Negligent in keeping up with my blogging, four months since my last, an attempt to catch up:
Multifamily – Sector affordability is a concern. While rent growth and rising property values have position connotations, these trends are not sustainable. Despite the stronger economic growth and wage growth in recent quarters, incomes have not and will not keep pace with rents rising at these rates. Yet to justify new construction, revenue must grow to cover the even faster rise in development costs. I am not aware of any major market, without aggressively trending rents, where development yields are above 5.75% to 6.5%; some are lower. Nor do we hear many operators pleased with recent Class A rent growth.
While the multi-family industry has seen too much Class A product and too few cost-based innovations, clever renters, developers and owners are addressing the situation. Smart first-adapters are testing new solutions (micro units, co-living, AirBnB relationships, hotel like apartment management) to make properties and the renter experience more attractive and efficient in delivering quality housing at attainable rents.
Four key investment conclusions: 1) despite new supply – and over supply of Class A in certain markets – continued demand in growing urban areas will keep the market stable. 2) expect more renovations and rehabilitations as higher costs enhance relative value and prompt the need for more of these projects. 3) in most localities, rent growth has outpaced middle and lower-middle class incomes. 4) existing properties produced at lower costs will be more appealing to renters than brand-new product that is less affordable due to higher development costs.
Yield Curve – We all have been reminded that the inversion of the yield curve has forecasted the last 9 recessions (with 2 false positives) happening within 18 months of the inversion. Don’t forget – 18 months leaves plenty of room for rising peaks prior to the deepening troughs. That aside, we also hear “this time it’s different”. Really? What if it was?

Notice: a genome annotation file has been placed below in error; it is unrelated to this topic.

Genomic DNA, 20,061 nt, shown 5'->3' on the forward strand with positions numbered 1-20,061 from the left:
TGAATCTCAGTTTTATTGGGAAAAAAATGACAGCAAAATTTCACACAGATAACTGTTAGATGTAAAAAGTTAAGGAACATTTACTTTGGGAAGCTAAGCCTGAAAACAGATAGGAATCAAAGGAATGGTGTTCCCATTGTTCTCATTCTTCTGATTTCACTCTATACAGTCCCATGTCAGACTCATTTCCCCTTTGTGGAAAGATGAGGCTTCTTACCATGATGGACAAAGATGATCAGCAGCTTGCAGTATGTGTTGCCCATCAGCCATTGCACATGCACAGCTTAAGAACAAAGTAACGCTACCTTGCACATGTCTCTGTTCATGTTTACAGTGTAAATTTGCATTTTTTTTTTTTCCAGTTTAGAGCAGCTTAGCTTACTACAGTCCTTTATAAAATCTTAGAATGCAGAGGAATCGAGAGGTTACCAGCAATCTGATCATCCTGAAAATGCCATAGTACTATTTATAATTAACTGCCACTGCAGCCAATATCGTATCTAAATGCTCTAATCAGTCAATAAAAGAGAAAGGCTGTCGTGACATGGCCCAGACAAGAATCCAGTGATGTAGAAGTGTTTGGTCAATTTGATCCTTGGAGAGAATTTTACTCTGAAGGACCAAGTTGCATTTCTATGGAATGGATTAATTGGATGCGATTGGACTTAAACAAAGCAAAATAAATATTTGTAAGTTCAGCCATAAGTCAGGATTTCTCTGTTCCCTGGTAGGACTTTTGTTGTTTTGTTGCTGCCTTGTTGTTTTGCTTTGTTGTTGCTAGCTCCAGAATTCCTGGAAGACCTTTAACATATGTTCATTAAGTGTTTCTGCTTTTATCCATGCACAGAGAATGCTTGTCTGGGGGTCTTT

One new truth is that we seem to borrower shorter now (less than 3 years). As such, if relative borrowing long vs short was 50/50 as late as 2016, currently 80% of our borrowing is short duration. The artificially high demand for short paper therefore drives short rates artificially high. At the same time the larger balance sheet of the fed drives long term interest rates down.
Maybe it is, maybe it isn’t, different this time. What do you think? One thing is for certain, global debt has risen from $4.9T in ’07 to $9T today. And, much of corporate debt today is ‘covenant’ light. Sitting one tranche from junk.
Literally, where is your money on the bet if the next recession is garden style or a catastrophic failure/recession? My son tells me that “Situation X Behavior = Results”. I ask in this context, are we experiencing late cycle conditions or late cycle behavior?
What am I observing and/or concerned about:
- I am all in on the benefit of the shadow banking system of the new alternative lenders. What has me worried are the small community banks beating the alternative lenders at price and proceeds. And they are qualified how?
- There is a TON of capital in the system. I dig liquidity, especially with balanced fundamentals in most of our markets. However, are we climbing too high on the stack? Is the capital posting at unusually higher capital risk levels? Is it as simple as recognizing the risk of late cycle investing in the longest boom in history? Is risk being mispriced?
- I cheer every day for inflation (for our Real Estate Industry); historic low unemployment globally means wage growth which means more consumer spending which drives a healthy economy and more inflation. More inflation means more rental growth which means increasing asset values.
- Millennials are the largest demographic and have the biggest propensity to rent. See above on Multi-family; still a value and growth sector.
- Is there anyone qualified left to hire? If not, where are companies putting money into training for existing associates to move up the chain of authority and future associates to be hired.
- Feels like loan opportunities on the cusp – ready for prime time 6-9 months out in the future are being brought in for financing today. A leading indicator that borrowers think the end is near?
It continues to be a great time to be in our business. Innovation, liquidity, deal flow all on the rise. There seems to be more money than good deals in the debt space. Is your discipline for a deal ‘strike zone’ a fixed principal or merely a suggestion of an idea?
For principles to be true, they need to cost something. If you stand for nothing you will fall for anything.
I’ll be back soon with comments before the Fourth of July. Promise.